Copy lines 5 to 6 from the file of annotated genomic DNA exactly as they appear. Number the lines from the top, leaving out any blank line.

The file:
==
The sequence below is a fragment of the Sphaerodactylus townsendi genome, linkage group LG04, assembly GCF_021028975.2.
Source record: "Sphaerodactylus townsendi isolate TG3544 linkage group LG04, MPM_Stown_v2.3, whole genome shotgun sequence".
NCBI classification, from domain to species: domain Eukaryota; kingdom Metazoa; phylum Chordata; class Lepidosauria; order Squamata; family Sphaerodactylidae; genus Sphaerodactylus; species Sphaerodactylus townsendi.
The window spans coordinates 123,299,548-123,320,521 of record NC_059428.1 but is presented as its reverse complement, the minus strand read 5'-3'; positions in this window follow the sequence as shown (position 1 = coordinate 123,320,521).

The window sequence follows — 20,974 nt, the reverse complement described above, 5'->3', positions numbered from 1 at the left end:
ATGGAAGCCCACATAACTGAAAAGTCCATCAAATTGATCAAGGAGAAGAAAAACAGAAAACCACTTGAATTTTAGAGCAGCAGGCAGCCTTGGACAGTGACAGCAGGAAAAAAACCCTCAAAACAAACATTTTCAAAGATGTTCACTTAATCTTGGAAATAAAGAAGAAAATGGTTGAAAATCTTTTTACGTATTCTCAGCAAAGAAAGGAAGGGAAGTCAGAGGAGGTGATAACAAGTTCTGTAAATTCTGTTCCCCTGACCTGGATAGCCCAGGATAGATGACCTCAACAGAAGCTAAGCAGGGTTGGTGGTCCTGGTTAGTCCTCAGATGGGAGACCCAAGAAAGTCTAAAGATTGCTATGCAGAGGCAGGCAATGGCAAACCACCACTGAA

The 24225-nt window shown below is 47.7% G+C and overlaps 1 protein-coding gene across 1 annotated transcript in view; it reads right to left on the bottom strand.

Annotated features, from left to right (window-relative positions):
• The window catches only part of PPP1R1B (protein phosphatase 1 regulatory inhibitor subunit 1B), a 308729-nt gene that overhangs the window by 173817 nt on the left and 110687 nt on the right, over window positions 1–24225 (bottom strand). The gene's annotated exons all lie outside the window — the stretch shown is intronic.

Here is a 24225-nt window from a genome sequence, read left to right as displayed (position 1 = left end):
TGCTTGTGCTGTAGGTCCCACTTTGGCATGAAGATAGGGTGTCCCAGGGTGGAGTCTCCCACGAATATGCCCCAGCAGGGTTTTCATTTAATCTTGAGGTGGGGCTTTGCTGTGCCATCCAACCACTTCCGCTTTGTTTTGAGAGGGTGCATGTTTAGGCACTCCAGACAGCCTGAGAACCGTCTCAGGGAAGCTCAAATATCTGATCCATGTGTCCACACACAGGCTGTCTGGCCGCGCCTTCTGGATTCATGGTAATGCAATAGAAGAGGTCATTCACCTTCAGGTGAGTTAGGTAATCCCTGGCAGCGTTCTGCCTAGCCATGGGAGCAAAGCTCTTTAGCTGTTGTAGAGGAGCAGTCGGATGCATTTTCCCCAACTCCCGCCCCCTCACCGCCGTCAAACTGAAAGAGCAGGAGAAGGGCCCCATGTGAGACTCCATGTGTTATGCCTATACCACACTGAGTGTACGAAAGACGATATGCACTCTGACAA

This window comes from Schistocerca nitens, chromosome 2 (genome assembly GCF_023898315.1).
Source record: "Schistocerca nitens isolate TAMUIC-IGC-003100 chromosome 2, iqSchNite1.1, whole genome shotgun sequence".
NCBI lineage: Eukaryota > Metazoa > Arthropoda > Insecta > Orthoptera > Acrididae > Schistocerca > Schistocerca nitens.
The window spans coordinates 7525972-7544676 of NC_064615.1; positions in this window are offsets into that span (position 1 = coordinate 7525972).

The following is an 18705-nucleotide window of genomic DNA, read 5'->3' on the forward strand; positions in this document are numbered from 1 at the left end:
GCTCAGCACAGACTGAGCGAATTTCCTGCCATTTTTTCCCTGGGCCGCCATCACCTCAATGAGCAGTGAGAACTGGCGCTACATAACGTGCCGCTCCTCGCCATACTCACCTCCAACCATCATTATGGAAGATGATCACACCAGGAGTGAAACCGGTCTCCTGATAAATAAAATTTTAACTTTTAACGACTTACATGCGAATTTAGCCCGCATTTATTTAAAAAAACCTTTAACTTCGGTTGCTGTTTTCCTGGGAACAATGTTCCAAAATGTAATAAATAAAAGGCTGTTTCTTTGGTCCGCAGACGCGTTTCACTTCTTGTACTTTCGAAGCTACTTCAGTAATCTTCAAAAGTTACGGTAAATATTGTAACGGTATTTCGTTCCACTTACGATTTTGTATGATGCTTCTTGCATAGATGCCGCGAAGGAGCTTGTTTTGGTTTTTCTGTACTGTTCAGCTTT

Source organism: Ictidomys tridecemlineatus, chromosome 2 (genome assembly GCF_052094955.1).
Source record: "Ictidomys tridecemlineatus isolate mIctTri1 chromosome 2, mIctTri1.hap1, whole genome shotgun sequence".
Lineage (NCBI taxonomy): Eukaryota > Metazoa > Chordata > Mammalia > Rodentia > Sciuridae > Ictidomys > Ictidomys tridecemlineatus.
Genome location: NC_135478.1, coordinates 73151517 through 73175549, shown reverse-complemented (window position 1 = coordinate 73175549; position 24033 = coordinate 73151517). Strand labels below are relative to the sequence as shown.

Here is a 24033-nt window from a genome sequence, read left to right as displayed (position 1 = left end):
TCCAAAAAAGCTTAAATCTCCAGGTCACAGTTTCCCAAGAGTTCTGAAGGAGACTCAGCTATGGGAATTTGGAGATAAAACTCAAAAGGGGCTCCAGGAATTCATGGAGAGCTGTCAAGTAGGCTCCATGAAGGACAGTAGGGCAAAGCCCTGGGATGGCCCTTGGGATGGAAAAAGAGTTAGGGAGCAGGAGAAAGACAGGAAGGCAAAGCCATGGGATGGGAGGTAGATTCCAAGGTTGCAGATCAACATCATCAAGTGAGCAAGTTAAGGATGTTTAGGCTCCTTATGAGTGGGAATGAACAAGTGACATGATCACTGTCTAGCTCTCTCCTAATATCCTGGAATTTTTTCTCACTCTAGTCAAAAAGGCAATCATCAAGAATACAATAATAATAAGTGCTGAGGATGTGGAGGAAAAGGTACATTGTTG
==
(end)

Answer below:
The window sequence follows — 20,974 nt, the reverse complement described above, 5'->3', positions numbered from 1 at the left end:
ATGGAAGCCCACATAACTGAAAAGTCCATCAAATTGATCAAGGAGAAGAAAAACAGAAAACCACTTGAATTTTAGAGCAGCAGGCAGCCTTGGACAGTGACAGCAGGAAAAAAACCCTCAAAACAAACATTTTCAAAGATGTTCACTTAATCTTGGAAATAAAGAAGAAAATGGTTGAAAATCTTTTTACGTATTCTCAGCAAAGAAAGGAAGGGAAGTCAGAGGAGGTGATAACAAGTTCTGTAAATTCTGTTCCCCTGACCTGGATAGCCCAGGATAGATGACCTCAACAGAAGCTAAGCAGGGTTGGTGGTCCTGGTTAGTCCTCAGATGGGAGACCCAAGAAAGTCTAAAGATTGCTATGCAGAGGCAGGCAATGGCAAACCACCACTGAA